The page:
May, 17 2012 10:46:00

Exchange rates stay stable

HA NOI — Exchange rates are showing stable development, says financial and banking expert Nguyen Tri Hieu.

The average inter-bank rate of exchange yesterday, as listed by the State Bank of Viet Nam, continued to stay at VND20,828 per US dollar, a level it had maintained for almost all of a six-consecutive-month period since November 24 last year.

Exchange rates on the regular market were showing correlative moves, with commercial banks — including Vietcombank, BIDV, Eximbank and Vietinbank — listing buying rates at around 20,820 dong/dollar and selling rates around 20,870 dong/dollar.

Hieu told Thoi bao Kinh te Viet Nam (Viet Nam Economic Times) that the stable trend was due to significantly increasing State Bank foreign exchange reserves, few fluctuations on the gold market and great differences between the interest rates for dong and dollar, which was making the foreign currency less attractive.

The trend was also backed by central bank measures to stabilise the foreign currency market, positive signs from import-export and declining demand for foreign currencies due to domestic production slowdown, he added.

The National Financial Supervisory Committee (NFSC) said there was a high possibility that stability would continue over the coming months.

Exchange rates would not see strong fluctuations in the short term with abundant supply and small demand for foreign currency, it said, noting that the nation's general payment balance was seeing a surplus of about US$2 billion while international investors were showing greater confidence in the domestic economy.

Hieu warned, however, that there were still many unpredictable factors that could cause fluctuations in the foreign currency market during the remainder of the year, as global prices remain unstable and imports are likely to see sudden changes by the end of the year.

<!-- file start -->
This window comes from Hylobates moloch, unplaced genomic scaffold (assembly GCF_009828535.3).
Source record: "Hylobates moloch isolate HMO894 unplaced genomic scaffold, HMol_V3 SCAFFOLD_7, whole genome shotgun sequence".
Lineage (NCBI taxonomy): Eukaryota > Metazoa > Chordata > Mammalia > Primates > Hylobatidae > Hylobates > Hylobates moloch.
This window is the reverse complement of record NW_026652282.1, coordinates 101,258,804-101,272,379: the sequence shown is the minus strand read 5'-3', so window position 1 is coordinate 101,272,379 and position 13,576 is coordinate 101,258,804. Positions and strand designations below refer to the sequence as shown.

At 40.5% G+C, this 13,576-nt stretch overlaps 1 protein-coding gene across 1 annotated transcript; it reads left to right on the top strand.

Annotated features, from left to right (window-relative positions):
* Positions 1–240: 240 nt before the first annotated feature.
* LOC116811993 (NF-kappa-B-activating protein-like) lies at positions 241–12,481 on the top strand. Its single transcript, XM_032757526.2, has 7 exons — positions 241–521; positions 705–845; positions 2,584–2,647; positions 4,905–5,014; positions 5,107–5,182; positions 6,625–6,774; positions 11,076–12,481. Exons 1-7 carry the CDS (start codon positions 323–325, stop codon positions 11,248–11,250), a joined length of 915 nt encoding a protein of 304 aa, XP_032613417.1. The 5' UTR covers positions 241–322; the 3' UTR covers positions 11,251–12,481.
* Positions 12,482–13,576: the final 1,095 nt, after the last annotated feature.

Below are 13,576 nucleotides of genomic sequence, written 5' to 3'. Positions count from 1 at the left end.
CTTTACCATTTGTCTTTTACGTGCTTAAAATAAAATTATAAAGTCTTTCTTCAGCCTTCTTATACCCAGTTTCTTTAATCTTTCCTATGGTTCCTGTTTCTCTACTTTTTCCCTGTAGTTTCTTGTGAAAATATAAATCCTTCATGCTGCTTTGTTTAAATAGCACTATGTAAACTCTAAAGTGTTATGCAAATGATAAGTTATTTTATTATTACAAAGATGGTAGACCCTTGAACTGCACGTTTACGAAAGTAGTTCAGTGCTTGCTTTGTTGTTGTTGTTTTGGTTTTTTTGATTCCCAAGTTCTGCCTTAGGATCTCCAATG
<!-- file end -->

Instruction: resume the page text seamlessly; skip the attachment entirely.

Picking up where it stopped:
Tai Hui, an economist at Standard Chartered Bank, recently said although the trade deficit had narrowed to $257 million in the first quarter of this year from $1.6 billion in last year's fourth quarter, it was still too early to determine whether the trade balance would continue to improve or not.

He reportedly forecast that the dong would depreciate slightly by 4.3 per cent in 2012.

The NFSC said flexible policies were needed in order to avoid pressure on exchange rates between now and the end of the year and that rates should be kept at "reasonably stable" levels.

The dong should not be floated so as not to negatively affect the Government's efforts in restoring the confidence of business, investors and people in the domestic currency's value and the economy.

On the other hand, the NFSC said with an inflation difference level between Viet Nam and its major trade partners expected to reach 5-7 per cent this year, and with the dong being valued about 5.46 per cent higher than its real value, a fixed exchange rate would affect the competitiveness of domestic goods in the future.

The committee said the current exchange rate could be adjusted in a 3-5 per cent amplitude to facilitate exports, which were expected to see many difficulties.

A Government commitment to maintaining stable exchange rates with low-level adjustments would stimulate short-term capital flows into the country, including finances from foreign direct investment and foreign short-term lending, the NFSC said.

Such capital sources would help increase foreign currency supply and national reserves, which could promptly be withdrawn from Viet Nam in case of fluctuation, posing a risk for the country in the middle term if capital inflows were large-scale compared with national reserves, it noted. — VNS

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